The contentions of the railroad are twofold: first, that the jury finding that Haymes' negligence was not the sole proximate cause of Threadgill's injuries was erroneous as inconsistent with its other findings and against the weight of the evidence; second, that even if the railroad's liability is admitted, it is nevertheless entitled to indemnity or contribution from Haymes or his employer.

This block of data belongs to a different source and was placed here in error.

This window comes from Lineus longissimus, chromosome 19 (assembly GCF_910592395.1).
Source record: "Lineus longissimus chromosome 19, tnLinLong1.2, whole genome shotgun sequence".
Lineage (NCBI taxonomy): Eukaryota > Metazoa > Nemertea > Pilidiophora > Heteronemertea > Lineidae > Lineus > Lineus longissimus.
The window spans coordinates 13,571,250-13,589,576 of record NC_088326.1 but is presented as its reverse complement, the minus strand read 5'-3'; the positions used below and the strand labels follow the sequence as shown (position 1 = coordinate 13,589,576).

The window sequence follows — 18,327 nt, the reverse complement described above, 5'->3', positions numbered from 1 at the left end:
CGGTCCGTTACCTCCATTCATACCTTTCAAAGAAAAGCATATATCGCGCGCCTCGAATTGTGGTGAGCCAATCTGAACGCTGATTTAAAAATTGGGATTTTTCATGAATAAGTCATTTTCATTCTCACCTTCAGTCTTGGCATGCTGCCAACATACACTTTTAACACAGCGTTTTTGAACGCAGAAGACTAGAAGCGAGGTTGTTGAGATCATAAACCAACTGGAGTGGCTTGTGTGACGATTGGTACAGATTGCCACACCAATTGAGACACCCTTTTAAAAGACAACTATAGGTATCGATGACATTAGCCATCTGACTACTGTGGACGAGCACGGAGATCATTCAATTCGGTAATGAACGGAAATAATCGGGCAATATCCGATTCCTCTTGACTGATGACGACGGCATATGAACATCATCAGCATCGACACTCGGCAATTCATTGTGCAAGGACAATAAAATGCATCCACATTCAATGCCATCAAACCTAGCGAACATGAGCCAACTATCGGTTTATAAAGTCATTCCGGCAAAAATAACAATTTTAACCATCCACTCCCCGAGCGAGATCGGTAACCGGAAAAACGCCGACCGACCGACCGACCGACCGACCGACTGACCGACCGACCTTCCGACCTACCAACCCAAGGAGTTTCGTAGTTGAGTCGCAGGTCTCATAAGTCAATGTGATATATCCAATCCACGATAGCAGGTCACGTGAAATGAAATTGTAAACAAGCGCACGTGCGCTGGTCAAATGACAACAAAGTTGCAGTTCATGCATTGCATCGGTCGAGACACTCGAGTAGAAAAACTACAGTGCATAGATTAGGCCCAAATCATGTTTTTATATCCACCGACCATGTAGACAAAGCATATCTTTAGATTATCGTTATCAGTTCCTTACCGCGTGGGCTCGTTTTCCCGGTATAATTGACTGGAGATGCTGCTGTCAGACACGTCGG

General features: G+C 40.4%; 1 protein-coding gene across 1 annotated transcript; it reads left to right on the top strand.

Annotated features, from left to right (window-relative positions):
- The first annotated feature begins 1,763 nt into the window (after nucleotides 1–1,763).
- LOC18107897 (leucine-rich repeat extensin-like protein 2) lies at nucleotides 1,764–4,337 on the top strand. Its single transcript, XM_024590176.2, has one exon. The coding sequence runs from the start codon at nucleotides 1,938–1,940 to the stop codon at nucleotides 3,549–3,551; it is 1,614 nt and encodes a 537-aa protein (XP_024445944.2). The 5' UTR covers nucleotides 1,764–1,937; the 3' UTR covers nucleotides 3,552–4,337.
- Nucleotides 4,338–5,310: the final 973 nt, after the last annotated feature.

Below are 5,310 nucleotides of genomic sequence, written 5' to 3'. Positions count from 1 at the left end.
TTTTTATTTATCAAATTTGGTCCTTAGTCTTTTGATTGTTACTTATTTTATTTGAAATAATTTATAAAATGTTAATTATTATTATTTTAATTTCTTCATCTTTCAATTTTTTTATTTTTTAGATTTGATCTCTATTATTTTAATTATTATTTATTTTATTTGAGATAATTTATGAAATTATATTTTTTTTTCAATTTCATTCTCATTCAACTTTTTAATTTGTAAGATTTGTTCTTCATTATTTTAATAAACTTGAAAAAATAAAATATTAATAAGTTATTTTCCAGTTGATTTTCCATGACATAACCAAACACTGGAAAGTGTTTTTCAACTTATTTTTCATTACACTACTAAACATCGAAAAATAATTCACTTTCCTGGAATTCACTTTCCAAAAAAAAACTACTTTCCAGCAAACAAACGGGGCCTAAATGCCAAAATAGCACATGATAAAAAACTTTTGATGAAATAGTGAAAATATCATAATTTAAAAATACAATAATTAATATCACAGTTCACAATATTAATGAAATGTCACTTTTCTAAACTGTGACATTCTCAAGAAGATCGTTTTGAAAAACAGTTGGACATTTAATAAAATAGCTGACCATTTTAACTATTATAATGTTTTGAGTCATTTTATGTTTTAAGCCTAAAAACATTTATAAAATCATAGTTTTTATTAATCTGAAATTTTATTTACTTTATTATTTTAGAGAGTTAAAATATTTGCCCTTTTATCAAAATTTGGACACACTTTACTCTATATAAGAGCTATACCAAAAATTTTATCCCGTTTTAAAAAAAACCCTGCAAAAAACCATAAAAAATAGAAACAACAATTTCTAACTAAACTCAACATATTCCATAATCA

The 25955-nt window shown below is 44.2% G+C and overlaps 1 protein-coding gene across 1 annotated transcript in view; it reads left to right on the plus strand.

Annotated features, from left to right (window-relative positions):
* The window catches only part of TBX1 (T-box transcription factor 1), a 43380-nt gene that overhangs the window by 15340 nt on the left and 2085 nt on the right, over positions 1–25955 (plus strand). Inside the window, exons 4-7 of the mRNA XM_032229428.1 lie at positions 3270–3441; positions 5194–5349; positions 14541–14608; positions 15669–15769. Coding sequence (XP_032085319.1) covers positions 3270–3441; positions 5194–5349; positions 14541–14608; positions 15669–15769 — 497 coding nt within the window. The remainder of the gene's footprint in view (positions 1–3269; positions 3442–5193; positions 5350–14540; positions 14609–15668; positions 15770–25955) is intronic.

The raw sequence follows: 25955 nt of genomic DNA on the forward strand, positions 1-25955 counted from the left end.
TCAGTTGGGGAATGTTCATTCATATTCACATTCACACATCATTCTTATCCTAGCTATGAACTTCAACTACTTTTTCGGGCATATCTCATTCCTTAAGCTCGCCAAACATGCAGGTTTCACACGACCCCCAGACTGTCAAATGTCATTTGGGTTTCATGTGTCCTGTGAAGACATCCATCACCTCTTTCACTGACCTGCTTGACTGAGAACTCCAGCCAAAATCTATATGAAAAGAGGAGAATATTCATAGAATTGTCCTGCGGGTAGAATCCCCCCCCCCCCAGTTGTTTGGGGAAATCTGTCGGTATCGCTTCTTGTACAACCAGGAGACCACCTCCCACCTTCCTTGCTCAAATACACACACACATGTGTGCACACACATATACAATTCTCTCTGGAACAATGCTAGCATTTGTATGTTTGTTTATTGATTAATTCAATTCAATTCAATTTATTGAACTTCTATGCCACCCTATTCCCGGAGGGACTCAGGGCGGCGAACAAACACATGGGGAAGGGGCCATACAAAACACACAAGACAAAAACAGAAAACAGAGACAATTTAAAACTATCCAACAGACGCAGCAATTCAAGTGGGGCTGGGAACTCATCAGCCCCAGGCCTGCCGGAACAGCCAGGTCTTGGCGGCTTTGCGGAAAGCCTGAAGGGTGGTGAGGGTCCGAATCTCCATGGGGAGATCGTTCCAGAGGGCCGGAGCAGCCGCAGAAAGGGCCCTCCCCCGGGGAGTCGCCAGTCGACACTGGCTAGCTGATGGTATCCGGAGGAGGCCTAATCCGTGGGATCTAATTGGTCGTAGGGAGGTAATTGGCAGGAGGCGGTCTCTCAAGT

On the first point, it is settled Texas law that questions of causation, like questions regarding the reasonableness of the acts from which damaging results flow, are jury questions, and therefore these jury findings cannot be set aside unless they are so clearly erroneous that reasonable minds could not differ in reaching a different result. City of Amarillo v. Copeland, 5 Cir., 218 F. 2d 49. The railroad argues that its workmen being on the highway was only a condition and not a cause of the accident. This is actually immaterial to the main issue here, for the negligence of the railroad upon which the plaintiff's recovery is based was that of the foreman in failing to keep a proper lookout for road traffic. When both the foreman and the flagman, by keeping a lookout for themselves, were able to escape injury, it is almost a certainty that by the exercise of reasonable care in looking out for Threadgill's welfare as well, they could also have saved him from injury. In rebuttal to this, the railroad contends that the foreman had no duty to provide a lookout for his men, because he had a right to expect that all traffic would stop when it approached them. This contention is buttressed by reference to a Texas statute, Art. 6701d, § 86(d), Vernon's Annotated Civil Statutes, which provides that when a person driving a vehicle approaches a grade crossing, he is required to stop when "[a]n approaching train" — which is required by Art. 6371 to ring a bell and blow a steam whistle when it comes within 80 rods of a crossing — "is plainly visible and is in hazardous proximity to such crossing." Quite aside from the question of whether the motor car and push car were here "plainly visible" within the meaning of the Texas statute, the analogy between this apparatus and a train is, at least under these circumstances, plainly inapposite. The rights and duties imposed upon the railroad must therefore be resolved by the common law of Texas, and we are cited to no authority which holds that when his men are working on a public highway, an employer is under no duty to provide a lookout or warning for traffic. Such a contention is plainly untenable, and the jury finding that the foreman failed to act as a person of ordinary prudence would under the circumstances was properly accepted by the district court.